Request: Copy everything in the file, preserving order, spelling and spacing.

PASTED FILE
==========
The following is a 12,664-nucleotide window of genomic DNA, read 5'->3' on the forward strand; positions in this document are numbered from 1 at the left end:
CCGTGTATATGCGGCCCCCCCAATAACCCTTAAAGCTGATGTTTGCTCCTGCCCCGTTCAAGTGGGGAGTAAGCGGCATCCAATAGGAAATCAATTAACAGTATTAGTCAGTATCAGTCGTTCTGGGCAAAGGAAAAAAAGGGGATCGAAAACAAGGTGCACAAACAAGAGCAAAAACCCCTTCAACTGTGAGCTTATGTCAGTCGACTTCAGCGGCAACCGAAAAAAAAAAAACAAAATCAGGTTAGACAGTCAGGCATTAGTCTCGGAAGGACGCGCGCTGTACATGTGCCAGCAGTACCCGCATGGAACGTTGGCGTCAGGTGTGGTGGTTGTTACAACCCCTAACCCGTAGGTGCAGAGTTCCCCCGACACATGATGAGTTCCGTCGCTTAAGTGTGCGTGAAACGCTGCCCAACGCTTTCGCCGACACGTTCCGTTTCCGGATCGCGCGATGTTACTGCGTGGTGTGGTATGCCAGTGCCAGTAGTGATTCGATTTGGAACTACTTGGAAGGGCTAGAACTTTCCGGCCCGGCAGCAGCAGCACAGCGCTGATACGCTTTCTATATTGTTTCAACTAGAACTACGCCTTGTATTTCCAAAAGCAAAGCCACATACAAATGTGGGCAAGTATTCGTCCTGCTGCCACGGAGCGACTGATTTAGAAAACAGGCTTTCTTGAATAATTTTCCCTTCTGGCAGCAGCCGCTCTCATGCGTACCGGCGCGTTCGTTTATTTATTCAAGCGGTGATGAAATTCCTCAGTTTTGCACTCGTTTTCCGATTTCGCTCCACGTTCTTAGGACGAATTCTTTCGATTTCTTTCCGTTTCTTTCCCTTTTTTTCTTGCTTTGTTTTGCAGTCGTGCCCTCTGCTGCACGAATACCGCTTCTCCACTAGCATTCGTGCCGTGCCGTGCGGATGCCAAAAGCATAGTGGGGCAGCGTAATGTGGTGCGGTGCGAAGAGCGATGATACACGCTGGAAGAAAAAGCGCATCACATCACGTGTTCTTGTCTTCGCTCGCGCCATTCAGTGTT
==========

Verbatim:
The following is a 12,664-nucleotide window of genomic DNA, read 5'->3' on the forward strand; positions in this document are numbered from 1 at the left end:
CCGTGTATATGCGGCCCCCCCAATAACCCTTAAAGCTGATGTTTGCTCCTGCCCCGTTCAAGTGGGGAGTAAGCGGCATCCAATAGGAAATCAATTAACAGTATTAGTCAGTATCAGTCGTTCTGGGCAAAGGAAAAAAAGGGGATCGAAAACAAGGTGCACAAACAAGAGCAAAAACCCCTTCAACTGTGAGCTTATGTCAGTCGACTTCAGCGGCAACCGAAAAAAAAAAAACAAAATCAGGTTAGACAGTCAGGCATTAGTCTCGGAAGGACGCGCGCTGTACATGTGCCAGCAGTACCCGCATGGAACGTTGGCGTCAGGTGTGGTGGTTGTTACAACCCCTAACCCGTAGGTGCAGAGTTCCCCCGACACATGATGAGTTCCGTCGCTTAAGTGTGCGTGAAACGCTGCCCAACGCTTTCGCCGACACGTTCCGTTTCCGGATCGCGCGATGTTACTGCGTGGTGTGGTATGCCAGTGCCAGTAGTGATTCGATTTGGAACTACTTGGAAGGGCTAGAACTTTCCGGCCCGGCAGCAGCAGCACAGCGCTGATACGCTTTCTATATTGTTTCAACTAGAACTACGCCTTGTATTTCCAAAAGCAAAGCCACATACAAATGTGGGCAAGTATTCGTCCTGCTGCCACGGAGCGACTGATTTAGAAAACAGGCTTTCTTGAATAATTTTCCCTTCTGGCAGCAGCCGCTCTCATGCGTACCGGCGCGTTCGTTTATTTATTCAAGCGGTGATGAAATTCCTCAGTTTTGCACTCGTTTTCCGATTTCGCTCCACGTTCTTAGGACGAATTCTTTCGATTTCTTTCCGTTTCTTTCCCTTTTTTTCTTGCTTTGTTTTGCAGTCGTGCCCTCTGCTGCACGAATACCGCTTCTCCACTAGCATTCGTGCCGTGCCGTGCGGATGCCAAAAGCATAGTGGGGCAGCGTAATGTGGTGCGGTGCGAAGAGCGATGATACACGCTGGAAGAAAAAGCGCATCACATCACGTGTTCTTGTCTTCGCTCGCGCCATTCAGTGTT